We expect our next accreditation visit will take place in the fall of 2017. Preparation is underway and a steering group is hard at work under the leadership of Vice-Dean, Education, Dr. Kent Stobbart and our Assistant Dean, Quality, Dr. Athena McConnell. One key component is the Independent Student Assessment (ISA) and our students, led by ISA co-chairs Nolan Rau and John Dickinson and the SMSS, are hard at work, currently completing their own 166-question survey to inform the ISA. Two experienced accreditors, Dr. Tom Marrie, former dean of medicine at Dalhousie and Dr. Cam Enarson from the University of North Carolina have agreed to come and do a mock accreditation survey in February 2017. A communications strategy for accreditation is being prepared and over the next two years there will be a steadily increasing stream of information about accreditation coming to you. We all must be deeply knowledgeable about our MD program, as the accreditation team can ask anyone in the formal meetings or even in the hallway, “What should a student do if they get a needle stick?” or “What are the objectives for your rotation?” or ……!!  As I have said before, accreditation is a team sport and we need everyone at the CoM engaged. As we reach out to faculty, staff and students in our preparation I must emphasize the importance of that work and thank you for your participation.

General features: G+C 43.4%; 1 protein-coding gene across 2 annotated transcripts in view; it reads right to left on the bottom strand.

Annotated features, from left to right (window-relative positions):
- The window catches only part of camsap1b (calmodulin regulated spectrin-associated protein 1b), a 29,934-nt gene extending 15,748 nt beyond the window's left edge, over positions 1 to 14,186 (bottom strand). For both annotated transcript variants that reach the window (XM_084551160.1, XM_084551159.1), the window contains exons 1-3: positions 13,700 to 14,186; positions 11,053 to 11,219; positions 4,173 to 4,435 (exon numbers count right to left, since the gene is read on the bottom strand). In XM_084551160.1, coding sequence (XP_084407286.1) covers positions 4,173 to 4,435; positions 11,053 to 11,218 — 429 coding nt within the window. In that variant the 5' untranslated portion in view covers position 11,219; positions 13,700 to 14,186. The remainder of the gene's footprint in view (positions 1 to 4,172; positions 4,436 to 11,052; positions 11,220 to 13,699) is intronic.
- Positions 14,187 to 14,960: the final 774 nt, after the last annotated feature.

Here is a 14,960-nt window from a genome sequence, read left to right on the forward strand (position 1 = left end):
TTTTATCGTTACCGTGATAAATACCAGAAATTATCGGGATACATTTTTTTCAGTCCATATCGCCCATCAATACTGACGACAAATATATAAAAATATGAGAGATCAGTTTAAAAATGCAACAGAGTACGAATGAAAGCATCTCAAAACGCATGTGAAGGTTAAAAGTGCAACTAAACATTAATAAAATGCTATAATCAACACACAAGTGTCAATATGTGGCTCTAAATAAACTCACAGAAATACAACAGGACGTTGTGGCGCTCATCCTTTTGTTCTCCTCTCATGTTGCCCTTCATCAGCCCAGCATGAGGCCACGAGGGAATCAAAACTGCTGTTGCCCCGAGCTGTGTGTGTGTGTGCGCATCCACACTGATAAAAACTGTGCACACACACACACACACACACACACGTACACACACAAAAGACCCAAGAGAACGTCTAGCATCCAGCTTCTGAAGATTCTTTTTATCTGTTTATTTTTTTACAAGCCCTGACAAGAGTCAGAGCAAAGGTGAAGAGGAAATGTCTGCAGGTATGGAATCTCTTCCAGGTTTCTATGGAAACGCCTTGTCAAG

Senior leaders and some faculty members of our college gathered last week for a full day that included an excellent presentation by Dr. Jack Kitts from the Ottawa Hospital on developing an organization that supports faculty engagement. This was followed by some excellent group work and discussion around faculty engagement and how we move forward in this critical area.